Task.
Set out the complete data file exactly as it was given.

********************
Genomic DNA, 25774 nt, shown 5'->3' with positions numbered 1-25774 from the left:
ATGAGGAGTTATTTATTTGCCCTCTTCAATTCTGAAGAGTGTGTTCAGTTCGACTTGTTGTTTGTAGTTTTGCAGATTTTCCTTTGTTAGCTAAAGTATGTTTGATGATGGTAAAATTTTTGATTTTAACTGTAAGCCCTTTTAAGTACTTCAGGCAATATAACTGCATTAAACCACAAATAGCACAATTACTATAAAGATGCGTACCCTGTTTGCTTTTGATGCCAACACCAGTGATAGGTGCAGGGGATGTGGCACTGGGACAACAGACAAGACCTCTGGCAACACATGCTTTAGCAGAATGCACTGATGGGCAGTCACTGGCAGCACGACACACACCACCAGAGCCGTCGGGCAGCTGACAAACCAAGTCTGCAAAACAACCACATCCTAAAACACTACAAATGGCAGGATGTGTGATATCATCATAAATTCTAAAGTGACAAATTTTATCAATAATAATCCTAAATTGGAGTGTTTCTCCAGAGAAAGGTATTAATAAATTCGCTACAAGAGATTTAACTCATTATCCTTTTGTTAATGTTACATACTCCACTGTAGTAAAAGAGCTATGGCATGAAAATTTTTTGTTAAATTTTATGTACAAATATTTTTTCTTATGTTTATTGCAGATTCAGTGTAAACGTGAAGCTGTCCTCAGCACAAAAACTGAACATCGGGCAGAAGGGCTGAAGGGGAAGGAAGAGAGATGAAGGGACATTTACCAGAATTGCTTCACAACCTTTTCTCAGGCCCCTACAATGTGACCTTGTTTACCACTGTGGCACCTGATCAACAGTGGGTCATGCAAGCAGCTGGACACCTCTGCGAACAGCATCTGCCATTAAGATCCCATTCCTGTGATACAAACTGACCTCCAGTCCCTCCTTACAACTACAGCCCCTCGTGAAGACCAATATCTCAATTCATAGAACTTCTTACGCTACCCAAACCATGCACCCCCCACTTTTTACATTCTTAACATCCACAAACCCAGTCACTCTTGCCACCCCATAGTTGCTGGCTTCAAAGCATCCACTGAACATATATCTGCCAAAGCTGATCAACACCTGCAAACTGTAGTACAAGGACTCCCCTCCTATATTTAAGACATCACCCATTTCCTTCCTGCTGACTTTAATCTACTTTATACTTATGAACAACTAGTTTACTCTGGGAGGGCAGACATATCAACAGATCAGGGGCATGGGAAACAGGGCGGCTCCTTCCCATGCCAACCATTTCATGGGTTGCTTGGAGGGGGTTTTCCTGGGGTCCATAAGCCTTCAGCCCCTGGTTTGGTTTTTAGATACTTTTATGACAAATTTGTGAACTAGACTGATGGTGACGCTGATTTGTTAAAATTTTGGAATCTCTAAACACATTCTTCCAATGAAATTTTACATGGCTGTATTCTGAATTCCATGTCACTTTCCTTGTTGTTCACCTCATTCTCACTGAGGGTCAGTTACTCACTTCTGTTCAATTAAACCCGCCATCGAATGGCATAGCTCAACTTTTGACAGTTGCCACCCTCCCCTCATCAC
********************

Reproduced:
Genomic DNA, 25774 nt, shown 5'->3' with positions numbered 1-25774 from the left:
ATGAGGAGTTATTTATTTGCCCTCTTCAATTCTGAAGAGTGTGTTCAGTTCGACTTGTTGTTTGTAGTTTTGCAGATTTTCCTTTGTTAGCTAAAGTATGTTTGATGATGGTAAAATTTTTGATTTTAACTGTAAGCCCTTTTAAGTACTTCAGGCAATATAACTGCATTAAACCACAAATAGCACAATTACTATAAAGATGCGTACCCTGTTTGCTTTTGATGCCAACACCAGTGATAGGTGCAGGGGATGTGGCACTGGGACAACAGACAAGACCTCTGGCAACACATGCTTTAGCAGAATGCACTGATGGGCAGTCACTGGCAGCACGACACACACCACCAGAGCCGTCGGGCAGCTGACAAACCAAGTCTGCAAAACAACCACATCCTAAAACACTACAAATGGCAGGATGTGTGATATCATCATAAATTCTAAAGTGACAAATTTTATCAATAATAATCCTAAATTGGAGTGTTTCTCCAGAGAAAGGTATTAATAAATTCGCTACAAGAGATTTAACTCATTATCCTTTTGTTAATGTTACATACTCCACTGTAGTAAAAGAGCTATGGCATGAAAATTTTTTGTTAAATTTTATGTACAAATATTTTTTCTTATGTTTATTGCAGATTCAGTGTAAACGTGAAGCTGTCCTCAGCACAAAAACTGAACATCGGGCAGAAGGGCTGAAGGGGAAGGAAGAGAGATGAAGGGACATTTACCAGAATTGCTTCACAACCTTTTCTCAGGCCCCTACAATGTGACCTTGTTTACCACTGTGGCACCTGATCAACAGTGGGTCATGCAAGCAGCTGGACACCTCTGCGAACAGCATCTGCCATTAAGATCCCATTCCTGTGATACAAACTGACCTCCAGTCCCTCCTTACAACTACAGCCCCTCGTGAAGACCAATATCTCAATTCATAGAACTTCTTACGCTACCCAAACCATGCACCCCCCACTTTTTACATTCTTAACATCCACAAACCCAGTCACTCTTGCCACCCCATAGTTGCTGGCTTCAAAGCATCCACTGAACATATATCTGCCAAAGCTGATCAACACCTGCAAACTGTAGTACAAGGACTCCCCTCCTATATTTAAGACATCACCCATTTCCTTCCTGCTGACTTTAATCTACTTTATACTTATGAACAACTAGTTTACTCTGGGAGGGCAGACATATCAACAGATCAGGGGCATGGGAAACAGGGCGGCTCCTTCCCATGCCAACCATTTCATGGGTTGCTTGGAGGGGGTTTTCCTGGGGTCCATAAGCCTTCAGCCCCTGGTTTGGTTTTTAGATACTTTTATGACAAATTTGTGAACTAGACTGATGGTGACGCTGATTTGTTAAAATTTTGGAATCTCTAAACACATTCTTCCAATGAAATTTTACATGGCTGTATTCTGAATTCCATGTCACTTTCCTTGTTGTTCACCTCATTCTCACTGAGGGTCAGTTACTCACTTCTGTTCAATTAAACCCGCCATCGAATGGCATAGCTCAACTTTTGACAGTTGCCACCCTCCCCTCATCAC